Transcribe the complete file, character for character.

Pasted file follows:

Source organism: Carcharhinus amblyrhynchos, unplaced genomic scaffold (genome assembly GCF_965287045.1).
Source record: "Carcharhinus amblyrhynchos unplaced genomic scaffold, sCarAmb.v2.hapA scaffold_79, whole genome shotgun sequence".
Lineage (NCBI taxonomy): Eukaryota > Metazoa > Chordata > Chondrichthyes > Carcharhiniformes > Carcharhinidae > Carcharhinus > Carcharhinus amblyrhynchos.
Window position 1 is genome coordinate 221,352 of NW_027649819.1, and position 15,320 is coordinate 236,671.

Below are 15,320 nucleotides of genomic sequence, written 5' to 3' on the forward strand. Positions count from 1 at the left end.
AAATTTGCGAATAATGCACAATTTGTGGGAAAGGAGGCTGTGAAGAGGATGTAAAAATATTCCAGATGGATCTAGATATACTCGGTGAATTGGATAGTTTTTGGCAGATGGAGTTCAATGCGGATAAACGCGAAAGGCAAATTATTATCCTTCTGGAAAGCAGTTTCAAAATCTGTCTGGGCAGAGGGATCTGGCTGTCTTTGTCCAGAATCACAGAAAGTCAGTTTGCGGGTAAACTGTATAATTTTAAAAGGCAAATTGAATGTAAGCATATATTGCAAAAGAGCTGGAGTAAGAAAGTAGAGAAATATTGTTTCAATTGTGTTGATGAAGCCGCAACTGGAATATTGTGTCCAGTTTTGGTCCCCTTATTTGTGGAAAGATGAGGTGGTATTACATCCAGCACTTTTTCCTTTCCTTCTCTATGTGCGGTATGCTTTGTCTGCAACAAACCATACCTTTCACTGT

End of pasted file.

Source organism: Carcharhinus amblyrhynchos, unplaced genomic scaffold (genome assembly GCF_965287045.1).
Source record: "Carcharhinus amblyrhynchos unplaced genomic scaffold, sCarAmb.v2.hapA scaffold_79, whole genome shotgun sequence".
Lineage (NCBI taxonomy): Eukaryota > Metazoa > Chordata > Chondrichthyes > Carcharhiniformes > Carcharhinidae > Carcharhinus > Carcharhinus amblyrhynchos.
Window position 1 is genome coordinate 221,352 of NW_027649819.1, and position 15,320 is coordinate 236,671.

Below are 15,320 nucleotides of genomic sequence, written 5' to 3' on the forward strand. Positions count from 1 at the left end.
AAATTTGCGAATAATGCACAATTTGTGGGAAAGGAGGCTGTGAAGAGGATGTAAAAATATTCCAGATGGATCTAGATATACTCGGTGAATTGGATAGTTTTTGGCAGATGGAGTTCAATGCGGATAAACGCGAAAGGCAAATTATTATCCTTCTGGAAAGCAGTTTCAAAATCTGTCTGGGCAGAGGGATCTGGCTGTCTTTGTCCAGAATCACAGAAAGTCAGTTTGCGGGTAAACTGTATAATTTTAAAAGGCAAATTGAATGTAAGCATATATTGCAAAAGAGCTGGAGTAAGAAAGTAGAGAAATATTGTTTCAATTGTGTTGATGAAGCCGCAACTGGAATATTGTGTCCAGTTTTGGTCCCCTTATTTGTGGAAAGATGAGGTGGTATTACATCCAGCACTTTTTCCTTTCCTTCTCTATGTGCGGTATGCTTTGTCTGCAACAAACCATACCTTTCACTGT